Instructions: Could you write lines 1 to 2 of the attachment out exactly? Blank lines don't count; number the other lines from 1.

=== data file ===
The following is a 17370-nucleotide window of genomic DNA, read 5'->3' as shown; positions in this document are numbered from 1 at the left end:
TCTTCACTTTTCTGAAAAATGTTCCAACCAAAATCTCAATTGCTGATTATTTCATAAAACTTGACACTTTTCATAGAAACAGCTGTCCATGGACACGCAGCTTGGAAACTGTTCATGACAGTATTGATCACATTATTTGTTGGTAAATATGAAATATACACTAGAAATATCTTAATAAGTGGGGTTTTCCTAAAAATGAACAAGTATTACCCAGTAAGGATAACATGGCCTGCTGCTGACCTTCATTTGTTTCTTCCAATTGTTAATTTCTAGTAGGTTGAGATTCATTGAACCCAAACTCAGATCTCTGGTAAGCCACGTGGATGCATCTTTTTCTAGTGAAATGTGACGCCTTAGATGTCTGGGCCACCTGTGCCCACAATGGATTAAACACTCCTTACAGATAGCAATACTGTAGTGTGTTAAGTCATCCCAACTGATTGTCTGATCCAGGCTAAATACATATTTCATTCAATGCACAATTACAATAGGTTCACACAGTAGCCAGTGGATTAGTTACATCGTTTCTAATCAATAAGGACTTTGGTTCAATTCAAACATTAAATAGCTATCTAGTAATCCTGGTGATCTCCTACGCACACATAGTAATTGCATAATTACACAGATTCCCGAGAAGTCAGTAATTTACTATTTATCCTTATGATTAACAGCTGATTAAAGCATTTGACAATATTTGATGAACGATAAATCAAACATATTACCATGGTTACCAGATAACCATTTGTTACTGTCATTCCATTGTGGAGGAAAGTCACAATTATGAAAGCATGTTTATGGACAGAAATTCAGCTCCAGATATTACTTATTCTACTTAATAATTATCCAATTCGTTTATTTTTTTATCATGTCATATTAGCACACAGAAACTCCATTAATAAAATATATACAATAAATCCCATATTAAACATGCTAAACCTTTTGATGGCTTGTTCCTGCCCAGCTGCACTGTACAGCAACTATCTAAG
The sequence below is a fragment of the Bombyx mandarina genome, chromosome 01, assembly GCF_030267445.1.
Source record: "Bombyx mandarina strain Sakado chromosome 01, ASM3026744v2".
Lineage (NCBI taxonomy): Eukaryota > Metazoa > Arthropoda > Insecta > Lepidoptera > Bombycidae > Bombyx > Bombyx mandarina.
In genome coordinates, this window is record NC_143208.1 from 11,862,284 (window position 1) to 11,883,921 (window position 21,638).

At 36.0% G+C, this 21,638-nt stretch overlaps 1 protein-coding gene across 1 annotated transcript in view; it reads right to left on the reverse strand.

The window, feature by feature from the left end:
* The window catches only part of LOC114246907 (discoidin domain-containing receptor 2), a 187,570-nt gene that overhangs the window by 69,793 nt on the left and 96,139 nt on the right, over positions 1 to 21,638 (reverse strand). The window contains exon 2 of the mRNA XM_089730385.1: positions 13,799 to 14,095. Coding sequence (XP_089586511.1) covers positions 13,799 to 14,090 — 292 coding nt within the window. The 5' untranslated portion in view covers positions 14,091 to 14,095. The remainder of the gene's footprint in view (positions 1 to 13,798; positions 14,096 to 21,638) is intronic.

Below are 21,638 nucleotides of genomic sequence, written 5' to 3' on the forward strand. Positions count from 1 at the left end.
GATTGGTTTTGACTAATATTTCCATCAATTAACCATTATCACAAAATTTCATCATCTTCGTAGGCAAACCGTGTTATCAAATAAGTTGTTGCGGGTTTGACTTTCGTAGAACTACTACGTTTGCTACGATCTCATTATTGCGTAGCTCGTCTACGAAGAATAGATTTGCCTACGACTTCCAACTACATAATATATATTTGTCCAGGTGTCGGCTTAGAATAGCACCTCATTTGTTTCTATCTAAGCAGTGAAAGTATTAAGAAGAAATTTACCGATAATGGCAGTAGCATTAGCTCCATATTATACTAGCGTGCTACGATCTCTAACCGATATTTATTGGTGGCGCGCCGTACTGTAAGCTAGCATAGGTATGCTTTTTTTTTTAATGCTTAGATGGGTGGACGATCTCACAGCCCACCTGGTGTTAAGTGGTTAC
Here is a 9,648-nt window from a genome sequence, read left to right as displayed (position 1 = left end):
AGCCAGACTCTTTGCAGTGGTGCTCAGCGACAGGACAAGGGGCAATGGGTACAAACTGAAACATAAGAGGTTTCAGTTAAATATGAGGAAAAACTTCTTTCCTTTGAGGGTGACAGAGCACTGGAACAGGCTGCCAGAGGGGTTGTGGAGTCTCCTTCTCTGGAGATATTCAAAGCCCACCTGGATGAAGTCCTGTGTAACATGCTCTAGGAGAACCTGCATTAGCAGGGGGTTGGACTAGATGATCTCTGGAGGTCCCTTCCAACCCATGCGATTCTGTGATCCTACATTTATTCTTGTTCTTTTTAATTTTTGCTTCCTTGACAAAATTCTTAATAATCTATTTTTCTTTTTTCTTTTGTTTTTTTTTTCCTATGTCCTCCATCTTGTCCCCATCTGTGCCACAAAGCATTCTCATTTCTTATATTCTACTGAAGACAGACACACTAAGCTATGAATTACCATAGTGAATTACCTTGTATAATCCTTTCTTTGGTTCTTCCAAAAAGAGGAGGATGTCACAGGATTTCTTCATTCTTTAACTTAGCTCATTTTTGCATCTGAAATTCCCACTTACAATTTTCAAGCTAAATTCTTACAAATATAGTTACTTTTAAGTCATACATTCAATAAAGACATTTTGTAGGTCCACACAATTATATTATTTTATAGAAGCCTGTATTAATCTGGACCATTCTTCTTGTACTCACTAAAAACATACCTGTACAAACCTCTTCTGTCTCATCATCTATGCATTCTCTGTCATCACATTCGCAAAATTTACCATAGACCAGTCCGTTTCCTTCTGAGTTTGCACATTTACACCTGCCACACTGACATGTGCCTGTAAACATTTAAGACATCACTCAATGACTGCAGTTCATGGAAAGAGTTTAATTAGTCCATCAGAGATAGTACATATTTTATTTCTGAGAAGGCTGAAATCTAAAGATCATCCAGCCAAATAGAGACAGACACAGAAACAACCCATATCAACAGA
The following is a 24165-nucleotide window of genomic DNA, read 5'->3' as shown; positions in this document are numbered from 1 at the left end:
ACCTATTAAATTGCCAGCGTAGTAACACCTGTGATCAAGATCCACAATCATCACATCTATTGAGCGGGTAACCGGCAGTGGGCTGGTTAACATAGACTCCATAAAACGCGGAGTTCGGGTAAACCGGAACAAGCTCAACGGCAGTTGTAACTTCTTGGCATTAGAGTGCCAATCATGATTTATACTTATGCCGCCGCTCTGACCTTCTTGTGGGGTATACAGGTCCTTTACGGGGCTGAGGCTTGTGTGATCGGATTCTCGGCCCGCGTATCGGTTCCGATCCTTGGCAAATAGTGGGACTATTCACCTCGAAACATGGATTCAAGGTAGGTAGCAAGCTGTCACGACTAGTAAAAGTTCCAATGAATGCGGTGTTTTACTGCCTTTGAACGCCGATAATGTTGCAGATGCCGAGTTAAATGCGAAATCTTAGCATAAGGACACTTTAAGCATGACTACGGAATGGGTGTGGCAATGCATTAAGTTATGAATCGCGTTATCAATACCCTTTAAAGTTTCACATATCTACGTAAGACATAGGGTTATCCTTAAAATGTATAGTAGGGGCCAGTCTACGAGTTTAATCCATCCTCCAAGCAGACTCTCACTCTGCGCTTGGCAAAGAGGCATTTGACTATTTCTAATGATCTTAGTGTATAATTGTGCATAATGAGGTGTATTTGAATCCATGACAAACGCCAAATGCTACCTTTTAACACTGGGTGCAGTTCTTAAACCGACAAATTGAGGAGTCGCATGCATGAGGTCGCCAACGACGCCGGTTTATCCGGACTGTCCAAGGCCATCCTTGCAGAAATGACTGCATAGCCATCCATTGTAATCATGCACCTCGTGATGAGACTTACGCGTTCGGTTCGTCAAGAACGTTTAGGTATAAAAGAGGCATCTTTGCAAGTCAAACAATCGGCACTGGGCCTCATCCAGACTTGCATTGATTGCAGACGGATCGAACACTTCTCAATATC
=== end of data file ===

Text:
The following is a 17370-nucleotide window of genomic DNA, read 5'->3' as shown; positions in this document are numbered from 1 at the left end:
TCTTCACTTTTCTGAAAAATGTTCCAACCAAAATCTCAATTGCTGATTATTTCATAAAACTTGACACTTTTCATAGAAACAGCTGTCCATGGACACGCAGCTTGGAAACTGTTCATGACAGTATTGATCACATTATTTGTTGGTAAATATGAAATATACACTAGAAATATCTTAATAAGTGGGGTTTTCCTAAAAATGAACAAGTATTACCCAGTAAGGATAACATGGCCTGCTGCTGACCTTCATTTGTTTCTTCCAATTGTTAATTTCTAGTAGGTTGAGATTCATTGAACCCAAACTCAGATCTCTGGTAAGCCACGTGGATGCATCTTTTTCTAGTGAAATGTGACGCCTTAGATGTCTGGGCCACCTGTGCCCACAATGGATTAAACACTCCTTACAGATAGCAATACTGTAGTGTGTTAAGTCATCCCAACTGATTGTCTGATCCAGGCTAAATACATATTTCATTCAATGCACAATTACAATAGGTTCACACAGTAGCCAGTGGATTAGTTACATCGTTTCTAATCAATAAGGACTTTGGTTCAATTCAAACATTAAATAGCTATCTAGTAATCCTGGTGATCTCCTACGCACACATAGTAATTGCATAATTACACAGATTCCCGAGAAGTCAGTAATTTACTATTTATCCTTATGATTAACAGCTGATTAAAGCATTTGACAATATTTGATGAACGATAAATCAAACATATTACCATGGTTACCAGATAACCATTTGTTACTGTCATTCCATTGTGGAGGAAAGTCACAATTATGAAAGCATGTTTATGGACAGAAATTCAGCTCCAGATATTACTTATTCTACTTAATAATTATCCAATTCGTTTATTTTTTTATCATGTCATATTAGCACACAGAAACTCCATTAATAAAATATATACAATAAATCCCATATTAAACATGCTAAACCTTTTGATGGCTTGTTCCTGCCCAGCTGCACTGTACAGCAACTATCTAAG